19 December 2015 - 6:26pm

Stoneywell and Christmas presents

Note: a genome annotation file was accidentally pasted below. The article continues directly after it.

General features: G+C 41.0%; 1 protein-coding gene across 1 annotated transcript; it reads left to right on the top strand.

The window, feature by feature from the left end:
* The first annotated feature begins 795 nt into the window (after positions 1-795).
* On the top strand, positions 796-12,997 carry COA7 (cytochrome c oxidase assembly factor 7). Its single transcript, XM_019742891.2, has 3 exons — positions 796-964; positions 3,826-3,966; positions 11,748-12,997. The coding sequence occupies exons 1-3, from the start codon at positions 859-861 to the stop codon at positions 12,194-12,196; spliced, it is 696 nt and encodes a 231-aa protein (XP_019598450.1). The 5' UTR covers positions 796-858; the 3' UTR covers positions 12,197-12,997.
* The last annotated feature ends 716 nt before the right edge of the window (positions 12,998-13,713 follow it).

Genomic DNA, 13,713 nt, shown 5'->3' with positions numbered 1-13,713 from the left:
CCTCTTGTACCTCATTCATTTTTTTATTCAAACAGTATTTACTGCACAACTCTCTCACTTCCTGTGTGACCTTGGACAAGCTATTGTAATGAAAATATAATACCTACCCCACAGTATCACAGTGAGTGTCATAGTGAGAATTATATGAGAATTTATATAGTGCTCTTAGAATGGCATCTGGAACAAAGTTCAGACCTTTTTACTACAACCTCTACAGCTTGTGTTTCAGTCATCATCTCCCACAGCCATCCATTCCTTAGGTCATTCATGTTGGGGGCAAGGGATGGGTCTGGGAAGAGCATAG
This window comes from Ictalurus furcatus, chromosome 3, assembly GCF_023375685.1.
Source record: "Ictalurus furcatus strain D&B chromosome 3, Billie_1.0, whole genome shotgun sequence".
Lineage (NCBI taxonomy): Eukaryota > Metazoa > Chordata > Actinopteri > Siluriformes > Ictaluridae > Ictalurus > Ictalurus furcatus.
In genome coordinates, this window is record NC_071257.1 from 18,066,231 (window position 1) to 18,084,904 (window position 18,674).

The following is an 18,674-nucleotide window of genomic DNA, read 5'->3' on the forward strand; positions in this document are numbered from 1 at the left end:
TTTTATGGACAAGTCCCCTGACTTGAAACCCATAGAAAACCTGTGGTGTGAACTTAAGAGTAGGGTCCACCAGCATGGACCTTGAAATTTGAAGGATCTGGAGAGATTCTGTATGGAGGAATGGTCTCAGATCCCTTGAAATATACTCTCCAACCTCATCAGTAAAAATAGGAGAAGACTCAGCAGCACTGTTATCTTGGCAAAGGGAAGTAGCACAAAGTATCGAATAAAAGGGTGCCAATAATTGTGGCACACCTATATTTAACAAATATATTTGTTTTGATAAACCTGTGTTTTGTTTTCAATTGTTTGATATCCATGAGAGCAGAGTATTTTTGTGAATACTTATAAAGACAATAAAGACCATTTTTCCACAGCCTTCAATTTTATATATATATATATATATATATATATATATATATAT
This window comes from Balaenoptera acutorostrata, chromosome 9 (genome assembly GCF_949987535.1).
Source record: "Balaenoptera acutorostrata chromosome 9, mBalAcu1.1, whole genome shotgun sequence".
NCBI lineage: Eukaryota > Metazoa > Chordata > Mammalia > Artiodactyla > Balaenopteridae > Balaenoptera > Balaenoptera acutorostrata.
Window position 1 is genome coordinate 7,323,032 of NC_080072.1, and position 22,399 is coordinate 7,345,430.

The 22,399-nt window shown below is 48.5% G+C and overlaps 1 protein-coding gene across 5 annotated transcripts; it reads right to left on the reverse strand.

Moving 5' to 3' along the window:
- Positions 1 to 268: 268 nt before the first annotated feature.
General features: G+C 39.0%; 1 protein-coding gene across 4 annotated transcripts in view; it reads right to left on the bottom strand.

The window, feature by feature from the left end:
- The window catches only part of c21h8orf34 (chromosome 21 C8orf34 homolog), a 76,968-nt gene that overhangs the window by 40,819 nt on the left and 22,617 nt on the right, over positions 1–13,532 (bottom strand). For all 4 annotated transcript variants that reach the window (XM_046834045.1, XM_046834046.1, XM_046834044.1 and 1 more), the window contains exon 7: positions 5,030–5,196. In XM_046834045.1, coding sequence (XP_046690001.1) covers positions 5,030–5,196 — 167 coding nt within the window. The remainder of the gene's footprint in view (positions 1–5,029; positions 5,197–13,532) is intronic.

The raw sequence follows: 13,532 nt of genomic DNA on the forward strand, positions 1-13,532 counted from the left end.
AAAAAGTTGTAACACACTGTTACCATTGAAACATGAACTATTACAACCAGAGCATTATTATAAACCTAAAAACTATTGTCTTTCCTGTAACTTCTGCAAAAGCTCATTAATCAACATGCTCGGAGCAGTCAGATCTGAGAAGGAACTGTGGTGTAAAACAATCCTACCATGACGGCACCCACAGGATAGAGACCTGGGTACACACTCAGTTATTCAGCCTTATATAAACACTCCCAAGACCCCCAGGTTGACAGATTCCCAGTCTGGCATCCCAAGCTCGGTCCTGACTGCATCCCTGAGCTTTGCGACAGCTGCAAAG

In October we visited a National Trust property newly opened in Markfield, just outside Loughborough called Stoneywell. It is really unusual, partly because of the viewing arrangements. Parking is in a field about half a mile away, and you get ferried to it by minibus. You then have a guided tour of this small but fascinating place. It was owned by the Gimson family, one of whom lived it until very recently. It is described as Arts and Crafts, all the furniture and decorations are very much in that style, so it has a light and airy, rather peaceful atmosphere. The house itself is a short walk from the road and is built into the side of a stony hill, so on one side it looks like a single storey building. The guides are very knowledgeable about the house and the family’s history and you will need to allow about 45 minutes for the tour alone. The grounds are wild but beautiful; lovely trees, heather and bracken, all in typical, gently rolling Leicestershire countryside. Stoneywell also does good cake, crucial to any visit. If you have a disability or are not very mobile it would be worth asking about access as the stairs are very narrow and steep. The website where you can book is http://www.nationaltrust.org.uk/stoneywell or you can book by ‘phone: 01530 248040. Booking is essential, you can’t go on spec but it is open all year round. Outside the front door was an evergreen bush I kind of recognised as a myrtle but wasn’t sure. It turned out to be a small leaved myrtle. The tour guide (rather surreptitiously so don’t tell) pulled me off a tiny cutting which has survived so far. I cut the end off cleanly below a leaf and stripped the lower leaves off when I got back and popped it in a pot in some gritty compost. I’ll keep it damp but not too wet overwinter in a frost free place in gentle light. I have a common myrtle outside my back door (pictured): its leaves have a wonderful scent and the flowers are little and very pretty. The big flush arrives in summer and then they carry on, albeit sporadically, right through until now. It makes a decent hedge too I’m told. I mention Stoneywell here because in my humble opinion we aren’t very well served for NT properties in our neck of the woods. In my quest to come up with unusual and helpful suggestions for Christmas presents, National Trust membership may be a good one? Hidcote is not that far away and is a gorgeous garden, and there are Belton House and Clumber Park to name a couple more. If you spend a week away down south you can get your money’s worth from membership easily in a week but that may or may not be an option for you. A good gardening book, with a glass or two of something tasty, will keep me happy and reasonably quiet through a good chunk of Christmas. Two RHS books caught my eye while browsing – ‘Botany for Gardeners’ and ‘Latin for Gardeners’. The first is ‘written for those interested in gardening but ‘with a desire to dip a toe into the science behind plant’. The second is self-explanatory: both are well illustrated and cost £14.99. I’m a big fan of Vita Sackville West and her book simply titled ‘Some Flowers’ is available again. First published in 1937 it is £9.99 and describes 25 of her favourite flowers, all beautifully illustrated. A couple of stocking fillers: ‘How to Cook Compost’ is a guide to making the fab stuff from the National Trust at £5.99 and a little green book entitled ‘Inspiration for Gardeners at £4.99. The last book is full of quotes from the wise including this from JK Phillips: ‘There are no gardening mistakes, only experiments’. Hear, hear to that!